No driver loves a left turn against traffic. They’re just a pain, especially if you’re trying to get on a highway and have no other options but to wait around hoping for a break in the stream of cars. But the left turn to a highway on-ramp may soon be a thing of the past, according to CityLab. More and more areas are embracing divergent diamond interchanges, an odd-looking road configuration that makes funneling traffic onto expressways far safer.
The diverging diamond interchange involves criss-crossing lanes that mean no more turns against traffic. Instead, traffic flows around medians and merges together in ribbons that allow you to navigate in any direction, peeling off to merge onto the on-ramp rather than making left-hand turns at a right angle. As a result, traffic doesn’t have to stop as often—sort of like with a roundabout design. Pedestrians and bikes flow the same way, separated from traffic, meaning they, too, have to stop less often. Like so:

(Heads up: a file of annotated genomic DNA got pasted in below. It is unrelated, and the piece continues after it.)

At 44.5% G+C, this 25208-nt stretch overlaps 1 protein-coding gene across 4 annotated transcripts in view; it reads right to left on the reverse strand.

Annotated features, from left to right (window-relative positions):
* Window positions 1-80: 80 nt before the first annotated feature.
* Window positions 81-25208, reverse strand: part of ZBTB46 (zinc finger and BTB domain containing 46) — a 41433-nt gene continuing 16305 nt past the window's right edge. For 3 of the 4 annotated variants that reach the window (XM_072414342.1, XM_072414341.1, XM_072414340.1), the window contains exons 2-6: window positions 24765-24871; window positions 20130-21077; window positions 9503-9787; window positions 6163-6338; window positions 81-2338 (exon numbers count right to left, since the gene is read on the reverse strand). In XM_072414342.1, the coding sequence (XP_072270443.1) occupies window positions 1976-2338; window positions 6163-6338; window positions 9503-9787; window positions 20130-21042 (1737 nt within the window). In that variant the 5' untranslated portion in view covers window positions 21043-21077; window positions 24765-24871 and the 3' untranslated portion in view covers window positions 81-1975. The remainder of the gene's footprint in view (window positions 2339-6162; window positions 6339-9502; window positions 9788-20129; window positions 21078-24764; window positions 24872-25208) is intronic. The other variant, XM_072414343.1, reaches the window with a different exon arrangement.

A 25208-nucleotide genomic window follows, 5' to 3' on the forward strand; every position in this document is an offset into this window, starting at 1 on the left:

The idea was first proposed in the early 2000s by a transportation graduate student, but it's only now beginning to catch on in North America. There are almost 90 locations throughout the U.S. where they’re either in use or in the works. The city of Calgary just opened one, as did Sarasota, Florida, and Washington County, Pennsylvania.
Though it takes some getting used to, the design has real safety impacts. In the first five years of the first one of these interchanges in the U.S.—in Springfield, Missouri—left turn-related crashes were totally eliminated, and total car crashes were reduced by 46 percent. The Department of Transportation also found that these road designs significantly reduce the cost of interchanges, since they require fewer lanes to handle heavy flows of traffic.
Cheap and safe? Sounds like you’ll be seeing a lot more diverging diamonds on your road trips.